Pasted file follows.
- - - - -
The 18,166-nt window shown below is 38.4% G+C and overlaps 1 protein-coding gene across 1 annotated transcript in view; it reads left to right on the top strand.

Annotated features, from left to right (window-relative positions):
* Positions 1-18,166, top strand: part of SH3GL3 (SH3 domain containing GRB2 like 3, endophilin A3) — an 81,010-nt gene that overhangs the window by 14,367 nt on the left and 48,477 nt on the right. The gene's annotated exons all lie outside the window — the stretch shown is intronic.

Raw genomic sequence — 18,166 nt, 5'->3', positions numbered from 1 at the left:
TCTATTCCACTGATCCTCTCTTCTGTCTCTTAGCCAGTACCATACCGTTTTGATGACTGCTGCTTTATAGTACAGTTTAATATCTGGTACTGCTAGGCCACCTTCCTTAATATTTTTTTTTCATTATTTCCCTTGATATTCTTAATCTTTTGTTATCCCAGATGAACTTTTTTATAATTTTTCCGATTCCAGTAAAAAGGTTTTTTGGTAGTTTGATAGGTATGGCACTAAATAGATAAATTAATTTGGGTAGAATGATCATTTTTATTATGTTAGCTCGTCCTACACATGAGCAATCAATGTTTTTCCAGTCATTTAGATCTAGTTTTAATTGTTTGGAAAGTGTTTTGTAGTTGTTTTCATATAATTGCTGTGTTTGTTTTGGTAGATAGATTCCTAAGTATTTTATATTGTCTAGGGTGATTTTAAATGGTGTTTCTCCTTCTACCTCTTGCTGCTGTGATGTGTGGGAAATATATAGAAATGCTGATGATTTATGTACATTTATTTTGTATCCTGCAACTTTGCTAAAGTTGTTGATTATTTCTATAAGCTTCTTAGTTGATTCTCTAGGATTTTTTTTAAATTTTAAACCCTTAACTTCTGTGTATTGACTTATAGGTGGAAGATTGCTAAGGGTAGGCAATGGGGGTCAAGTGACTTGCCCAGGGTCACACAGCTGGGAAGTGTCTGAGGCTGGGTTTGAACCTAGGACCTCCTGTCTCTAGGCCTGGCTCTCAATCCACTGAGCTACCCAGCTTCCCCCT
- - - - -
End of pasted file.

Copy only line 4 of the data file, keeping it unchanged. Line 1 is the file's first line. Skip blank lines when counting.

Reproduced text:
Raw genomic sequence — 18,166 nt, 5'->3', positions numbered from 1 at the left: